A Nightmare on Elm Street 4 is when Freddy Krueger stops being frightening and acts more like someone whose desire is not causing death to Springwood teenagers, but becoming Shecky Green's replacement in the Catskills ("How's this for a wet dream" after drowning a victim is a typical bon mot). The dreams take on a more uninteresting literal translation, losing the illogical nature that one associates with a dream state.
That's not to say it's completely worthless, there's some good special effects and a more ambitious scope than the other films. And importantly, we get a trip to the beautiful one screen South Pasadena theatre, the Rialto, where Reefer Madness is on the docket!
I wrote about the theatre in this piece. Sadly the Rialto still stands unoccupied.
The Dream Master is full of comedic meta references, the first lines spoken by Krueger are "You shouldn't have buried me I was not dead" an homage to the then most recent film by Elm Street creator Wes Craven, The Serpent and the Rainbow, a magazine featuring first film breakout star Johnny Depp pops up in a shot, that type of thing. Here we have another reference as in addition to the poster for another big hit for New Line in 1988, John Waters' Hairspray, we also see the one sheet for Prison, the prior horror film from Elm Street 4 director Renny Harlin.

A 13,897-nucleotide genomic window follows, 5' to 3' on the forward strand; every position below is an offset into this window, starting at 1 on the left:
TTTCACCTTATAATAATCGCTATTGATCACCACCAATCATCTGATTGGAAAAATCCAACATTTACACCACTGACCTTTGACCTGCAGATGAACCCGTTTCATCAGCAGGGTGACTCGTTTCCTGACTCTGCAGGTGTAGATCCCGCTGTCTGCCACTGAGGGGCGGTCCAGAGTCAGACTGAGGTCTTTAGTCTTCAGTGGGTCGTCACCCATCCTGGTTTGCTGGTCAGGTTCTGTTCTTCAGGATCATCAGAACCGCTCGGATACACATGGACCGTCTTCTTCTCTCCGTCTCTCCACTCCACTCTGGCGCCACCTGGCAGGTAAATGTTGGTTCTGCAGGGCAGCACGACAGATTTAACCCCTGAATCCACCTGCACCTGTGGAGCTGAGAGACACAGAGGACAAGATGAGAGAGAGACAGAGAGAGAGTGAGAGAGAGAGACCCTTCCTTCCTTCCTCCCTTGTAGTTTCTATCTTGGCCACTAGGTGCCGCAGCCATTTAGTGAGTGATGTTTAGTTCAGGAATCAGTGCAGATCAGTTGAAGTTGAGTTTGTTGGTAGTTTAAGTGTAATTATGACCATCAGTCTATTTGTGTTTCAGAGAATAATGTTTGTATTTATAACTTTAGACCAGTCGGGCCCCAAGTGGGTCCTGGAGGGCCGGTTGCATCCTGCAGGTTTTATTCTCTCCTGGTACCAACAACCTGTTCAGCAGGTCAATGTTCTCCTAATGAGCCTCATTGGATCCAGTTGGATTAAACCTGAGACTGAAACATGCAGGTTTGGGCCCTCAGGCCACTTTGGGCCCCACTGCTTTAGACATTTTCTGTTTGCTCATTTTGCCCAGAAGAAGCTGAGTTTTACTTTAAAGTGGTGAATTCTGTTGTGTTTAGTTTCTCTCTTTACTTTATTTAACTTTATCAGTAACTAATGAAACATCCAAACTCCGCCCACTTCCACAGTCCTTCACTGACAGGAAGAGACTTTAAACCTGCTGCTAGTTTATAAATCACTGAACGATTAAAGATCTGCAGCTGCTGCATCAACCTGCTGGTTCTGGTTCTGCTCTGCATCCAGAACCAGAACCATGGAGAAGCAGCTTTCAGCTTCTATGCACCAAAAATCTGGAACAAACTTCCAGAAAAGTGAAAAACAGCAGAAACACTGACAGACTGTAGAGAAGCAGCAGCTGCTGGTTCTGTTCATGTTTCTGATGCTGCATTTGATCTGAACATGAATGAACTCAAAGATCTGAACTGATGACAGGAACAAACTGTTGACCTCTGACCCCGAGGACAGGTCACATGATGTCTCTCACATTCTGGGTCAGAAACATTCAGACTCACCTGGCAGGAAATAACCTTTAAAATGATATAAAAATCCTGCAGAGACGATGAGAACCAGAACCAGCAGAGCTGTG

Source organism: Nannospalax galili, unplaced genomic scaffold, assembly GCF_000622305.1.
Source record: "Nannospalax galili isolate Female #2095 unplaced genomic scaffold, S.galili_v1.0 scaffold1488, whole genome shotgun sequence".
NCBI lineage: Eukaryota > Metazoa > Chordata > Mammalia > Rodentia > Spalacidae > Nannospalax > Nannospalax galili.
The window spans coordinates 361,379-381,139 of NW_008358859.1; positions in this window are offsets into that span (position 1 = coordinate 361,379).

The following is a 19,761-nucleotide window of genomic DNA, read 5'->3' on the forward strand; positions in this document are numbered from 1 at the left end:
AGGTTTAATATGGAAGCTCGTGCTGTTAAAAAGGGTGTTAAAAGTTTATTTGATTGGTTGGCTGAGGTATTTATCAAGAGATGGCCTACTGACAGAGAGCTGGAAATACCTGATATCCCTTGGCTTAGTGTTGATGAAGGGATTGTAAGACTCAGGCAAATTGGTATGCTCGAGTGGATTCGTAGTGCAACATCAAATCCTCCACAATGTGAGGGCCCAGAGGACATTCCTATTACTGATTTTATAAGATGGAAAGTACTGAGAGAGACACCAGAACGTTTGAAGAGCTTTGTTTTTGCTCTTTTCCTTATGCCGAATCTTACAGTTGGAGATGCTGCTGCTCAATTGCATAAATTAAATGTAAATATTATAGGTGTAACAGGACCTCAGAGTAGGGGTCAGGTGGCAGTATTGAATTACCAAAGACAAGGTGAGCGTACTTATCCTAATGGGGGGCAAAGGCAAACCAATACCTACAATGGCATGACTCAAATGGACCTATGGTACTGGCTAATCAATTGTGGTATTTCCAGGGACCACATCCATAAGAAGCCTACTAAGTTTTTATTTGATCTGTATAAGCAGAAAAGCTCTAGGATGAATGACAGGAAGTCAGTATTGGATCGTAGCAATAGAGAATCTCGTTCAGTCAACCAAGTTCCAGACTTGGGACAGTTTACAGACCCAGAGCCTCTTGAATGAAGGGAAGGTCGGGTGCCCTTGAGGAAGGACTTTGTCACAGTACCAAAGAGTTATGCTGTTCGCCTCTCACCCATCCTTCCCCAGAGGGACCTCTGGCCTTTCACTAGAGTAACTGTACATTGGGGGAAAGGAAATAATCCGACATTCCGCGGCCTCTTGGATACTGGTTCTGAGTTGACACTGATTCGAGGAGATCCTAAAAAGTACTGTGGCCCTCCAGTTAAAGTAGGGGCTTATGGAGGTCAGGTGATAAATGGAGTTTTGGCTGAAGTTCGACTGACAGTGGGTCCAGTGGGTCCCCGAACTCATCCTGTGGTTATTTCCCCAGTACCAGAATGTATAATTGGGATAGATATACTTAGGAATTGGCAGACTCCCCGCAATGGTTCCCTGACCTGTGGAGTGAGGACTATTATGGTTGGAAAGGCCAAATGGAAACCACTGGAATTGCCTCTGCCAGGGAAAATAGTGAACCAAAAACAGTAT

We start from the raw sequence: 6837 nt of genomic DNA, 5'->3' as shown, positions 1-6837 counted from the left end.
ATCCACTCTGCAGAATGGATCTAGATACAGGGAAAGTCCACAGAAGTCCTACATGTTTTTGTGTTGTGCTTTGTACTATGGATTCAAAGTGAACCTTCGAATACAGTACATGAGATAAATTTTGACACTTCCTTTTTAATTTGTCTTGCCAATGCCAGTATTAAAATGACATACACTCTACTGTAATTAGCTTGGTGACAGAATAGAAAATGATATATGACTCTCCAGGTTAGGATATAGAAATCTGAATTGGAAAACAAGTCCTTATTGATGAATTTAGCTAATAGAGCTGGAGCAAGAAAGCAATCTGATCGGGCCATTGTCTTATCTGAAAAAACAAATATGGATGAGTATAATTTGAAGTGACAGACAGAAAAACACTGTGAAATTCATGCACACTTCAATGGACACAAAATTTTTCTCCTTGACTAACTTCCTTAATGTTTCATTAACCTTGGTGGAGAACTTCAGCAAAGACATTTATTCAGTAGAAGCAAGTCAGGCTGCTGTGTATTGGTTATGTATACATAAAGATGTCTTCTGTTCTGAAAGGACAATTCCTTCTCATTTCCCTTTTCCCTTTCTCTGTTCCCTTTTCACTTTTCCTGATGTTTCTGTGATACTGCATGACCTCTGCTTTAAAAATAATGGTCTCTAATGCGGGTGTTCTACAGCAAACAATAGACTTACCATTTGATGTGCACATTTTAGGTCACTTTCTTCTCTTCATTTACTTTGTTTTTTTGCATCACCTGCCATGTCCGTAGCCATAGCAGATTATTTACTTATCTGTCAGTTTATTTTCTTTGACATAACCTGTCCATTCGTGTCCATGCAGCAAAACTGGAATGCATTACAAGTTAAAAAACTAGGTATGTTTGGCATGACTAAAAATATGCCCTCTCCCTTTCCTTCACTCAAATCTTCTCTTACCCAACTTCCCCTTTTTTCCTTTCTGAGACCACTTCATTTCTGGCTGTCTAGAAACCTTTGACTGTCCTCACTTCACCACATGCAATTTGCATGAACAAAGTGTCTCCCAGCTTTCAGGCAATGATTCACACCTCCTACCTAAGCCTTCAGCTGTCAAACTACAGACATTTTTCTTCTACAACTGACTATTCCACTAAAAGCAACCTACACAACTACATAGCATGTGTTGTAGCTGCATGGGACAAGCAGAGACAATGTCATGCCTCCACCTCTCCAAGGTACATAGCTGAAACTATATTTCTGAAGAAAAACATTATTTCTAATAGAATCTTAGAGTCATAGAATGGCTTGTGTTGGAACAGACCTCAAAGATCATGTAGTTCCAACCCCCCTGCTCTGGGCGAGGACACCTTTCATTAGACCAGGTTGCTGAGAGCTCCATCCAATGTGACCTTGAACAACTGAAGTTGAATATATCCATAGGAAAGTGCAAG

According to it's Cinema Treasures' page, the Rialto does have a balcony (it closed before I had a chance to visit it), so this may be the interior. If you've been to the Rialto, please let me know for sure.
The Rialto is designated a historical landmark, but developers have their eye on it's valuable location. Hopefully it will survive and either live to show another film or at least become a live venue. If it were to be torn down for condos, that would truly be a nightmare! See, I'm trying my hand at the Krueger puns.